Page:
Although considered a niche industry when compared to beef, the sale of U.S. lamb meat nationwide brought in $433 million last year. This was an increase over the previous year.
In July, the nation’s largest lamb processing plant, Mountain States Rosen in Greeley, Colo., went bankrupt and was bought by JBS USA, whose Brazilian-based parent company is JBS S.A. The company plans to turn the processing plant into a beef facility.
Once the transition occurred, two entities decided action was needed to help sustain the lamb industry. The Hasbrouck family, which owns Colorado-based Double J Lamb Feeders, a lamb feed yard, and Double J Meat, a small meat processing plant and store, decided to buy and refurbish an offline lamb processing plant in San Angelo, Texas — calling the location Double J Lamb, Inc. — Texas. In addition, three families who own independent lamb feed lots and a ranch, got together to start another plant, Colorado Lamb Processors, in Brush, Colo. The company’s harvest superintendent, Mike Weis, is from northwest Kansas.
The Colorado plant hopes to be up and running in two weeks, while the Texas plant expects to open in two months. Both plants believe there is enough demand for their services.
Where meat is raised is different from where it is sold
According to the American Sheep Industry Association, although 30% of lamb meat is sold in the Northeast, while the Plains Region makes up just 7% of sales, most lambs are raised west of the Mississippi. In 2019, there were more than 1,200 Kansas sheep ranchers.
As of Jan. 1, 2020, according to ASI, there were 5 million sheep in the U.S. The largest sheep-producing states are, in descending order, Texas, California, Colorado, Wyoming and Utah. Kansas is No. 22, with 73,000 head. The Sunflower State’s neighbors, Missouri, Nebraska and Oklahoma, like Kansas, have 100,000 head or less.
Loss of ground
With 60% of lamb meat already coming into the U.S. from Australia and New Zealand, ranchers, ASI and the new processing plants are fearful of losing ground in the industry. By purchasing U.S. lambs at grocery stores and restaurants, consumers are supporting U.S. farmers.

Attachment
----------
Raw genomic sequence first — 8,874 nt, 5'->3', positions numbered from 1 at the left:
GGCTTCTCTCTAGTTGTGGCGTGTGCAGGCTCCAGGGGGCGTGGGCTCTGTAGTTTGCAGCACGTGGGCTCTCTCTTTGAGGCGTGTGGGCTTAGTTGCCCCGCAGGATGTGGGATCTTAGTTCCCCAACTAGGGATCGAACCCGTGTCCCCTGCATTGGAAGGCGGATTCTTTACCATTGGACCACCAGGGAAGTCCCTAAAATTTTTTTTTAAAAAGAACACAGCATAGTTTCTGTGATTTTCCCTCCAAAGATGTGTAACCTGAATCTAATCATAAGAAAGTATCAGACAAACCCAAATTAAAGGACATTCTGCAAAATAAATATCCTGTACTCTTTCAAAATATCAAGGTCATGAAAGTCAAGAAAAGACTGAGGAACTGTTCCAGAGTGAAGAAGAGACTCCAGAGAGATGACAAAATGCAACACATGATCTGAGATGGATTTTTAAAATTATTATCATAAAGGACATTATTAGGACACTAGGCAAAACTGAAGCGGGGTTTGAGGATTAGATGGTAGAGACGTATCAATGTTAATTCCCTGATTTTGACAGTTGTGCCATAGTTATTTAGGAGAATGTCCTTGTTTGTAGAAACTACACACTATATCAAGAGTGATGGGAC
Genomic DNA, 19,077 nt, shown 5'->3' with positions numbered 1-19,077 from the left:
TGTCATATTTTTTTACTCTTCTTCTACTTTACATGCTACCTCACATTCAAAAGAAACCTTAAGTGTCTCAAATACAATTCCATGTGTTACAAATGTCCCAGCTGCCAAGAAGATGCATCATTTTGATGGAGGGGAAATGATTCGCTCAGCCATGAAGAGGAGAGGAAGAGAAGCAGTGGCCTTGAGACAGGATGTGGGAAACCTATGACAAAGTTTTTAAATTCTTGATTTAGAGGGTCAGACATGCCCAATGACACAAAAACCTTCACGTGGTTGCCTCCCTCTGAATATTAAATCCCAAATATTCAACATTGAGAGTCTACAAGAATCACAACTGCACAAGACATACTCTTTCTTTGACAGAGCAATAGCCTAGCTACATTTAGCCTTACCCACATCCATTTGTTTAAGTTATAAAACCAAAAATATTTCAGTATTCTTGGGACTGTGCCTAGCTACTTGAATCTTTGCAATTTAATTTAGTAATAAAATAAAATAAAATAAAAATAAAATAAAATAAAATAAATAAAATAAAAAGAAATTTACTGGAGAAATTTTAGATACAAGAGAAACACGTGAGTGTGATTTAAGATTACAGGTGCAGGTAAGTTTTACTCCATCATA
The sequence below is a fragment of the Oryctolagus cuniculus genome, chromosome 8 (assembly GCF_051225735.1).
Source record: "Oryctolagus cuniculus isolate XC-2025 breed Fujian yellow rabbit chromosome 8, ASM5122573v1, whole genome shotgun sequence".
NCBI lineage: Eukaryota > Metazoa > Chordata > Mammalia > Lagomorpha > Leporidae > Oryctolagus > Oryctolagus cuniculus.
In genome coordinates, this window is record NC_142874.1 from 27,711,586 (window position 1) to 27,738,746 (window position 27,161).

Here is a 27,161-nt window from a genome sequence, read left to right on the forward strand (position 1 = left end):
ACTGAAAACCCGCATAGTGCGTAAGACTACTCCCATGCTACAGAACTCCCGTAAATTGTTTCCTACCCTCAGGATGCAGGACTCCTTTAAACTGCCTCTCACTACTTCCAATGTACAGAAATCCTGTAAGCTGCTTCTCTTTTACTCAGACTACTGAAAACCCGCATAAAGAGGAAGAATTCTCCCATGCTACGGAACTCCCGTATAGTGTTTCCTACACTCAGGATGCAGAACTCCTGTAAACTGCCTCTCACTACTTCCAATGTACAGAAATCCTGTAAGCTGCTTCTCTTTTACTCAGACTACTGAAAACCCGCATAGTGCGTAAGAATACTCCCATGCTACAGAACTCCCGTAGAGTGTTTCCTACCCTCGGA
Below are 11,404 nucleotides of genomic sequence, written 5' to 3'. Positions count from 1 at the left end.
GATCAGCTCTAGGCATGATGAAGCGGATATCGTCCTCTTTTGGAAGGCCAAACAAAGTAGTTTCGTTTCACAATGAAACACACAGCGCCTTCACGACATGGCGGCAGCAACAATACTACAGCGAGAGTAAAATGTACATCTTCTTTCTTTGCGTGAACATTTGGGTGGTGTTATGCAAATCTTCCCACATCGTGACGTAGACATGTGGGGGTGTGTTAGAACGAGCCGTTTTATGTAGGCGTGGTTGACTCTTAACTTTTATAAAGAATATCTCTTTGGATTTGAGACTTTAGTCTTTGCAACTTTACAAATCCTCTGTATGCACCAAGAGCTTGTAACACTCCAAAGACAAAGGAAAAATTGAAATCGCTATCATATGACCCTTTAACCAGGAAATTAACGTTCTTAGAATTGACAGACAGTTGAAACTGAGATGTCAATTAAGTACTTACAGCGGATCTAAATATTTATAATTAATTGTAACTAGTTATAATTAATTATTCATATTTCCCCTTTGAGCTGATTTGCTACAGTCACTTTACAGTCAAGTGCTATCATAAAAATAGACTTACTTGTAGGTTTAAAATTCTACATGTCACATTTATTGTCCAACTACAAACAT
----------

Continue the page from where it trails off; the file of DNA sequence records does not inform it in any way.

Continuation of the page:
Lon James, of James Brothers in Clay Center, Kan., sells his lamb meat, which he gets butchered at a smaller processing facility in Kansas, to a local grocery store. He was told that because of the plant closure in Colorado, the price of his meat would probably go down. Along with selling to the supermarket, James sells from his ranch and at the farmer’s market. He, like other ranchers, is anxious about Mountain States’ closing.
"We base our prices on what’s going on in the industry," James said. "There will be an onslaught of lambs needing to be processed with nowhere to go (if the plants don’t open)."
Both Double J Lamb — Texas and Colorado Lamb Processors know they can fill in the gaps left behind from Mountain States’ closing. Both companies are rushing to open their facilities, which will serve Kansas, as well as Montana, Utah and Oregon, as quickly as possible.
"I’ve had some phone calls come across from Kansas already," said MaryAnn Harper, a co-owner of Colorado Lamb Processors.
Both Double J and Colorado Processing wanted to begin processing as soon as possible so no rancher would be left in the lurch.
"It was a spur-of-the-moment decision," Jeff Hasbrouck said. "Once we lost Mountain States Rosen, we had to make a decision quickly."
According to Hasbrouck, Mountain States Rosen processed approximately 8,000 carcasses a week. Double J Lamb – Texas will be able to process from 1,700 to 1,800 animals each day. But they will not be able to cut the meat into ribs, loin and chop meat until about a month or so after opening.
Colorado Lamb Processors is set up to process 1,800 carcasses each day, with the ability to grow to 2,400, if the need arises. As of now, they are not planning on fabricating — cutting the carcass up into consumer-ready pieces. But if they need to, they can expand into fabrication.
COVID-19 has shifted the lamb market considerably. Before the pandemic, more than half the lamb meat was sold to restaurants.
"There has not been an increase in the number of lambs, but there’s definitely tremendous growth in the direct market," said Megan Wortman, executive director of the American Lamb Board. "The way consumers are supporting local farmers is resonating more and more."
Harper said more than half the lamb processed went to restaurants before COVID-19 hit. Because of this, the industry is suffering. Yet, Harper, along with Hasbrouck and Wortman, see a rebound for the animal. They are also grateful to the grocery chains like Kroger Foods who carry American lamb.
"I think this industry has a bright future," Harper said. "There’s a lot of hope out there."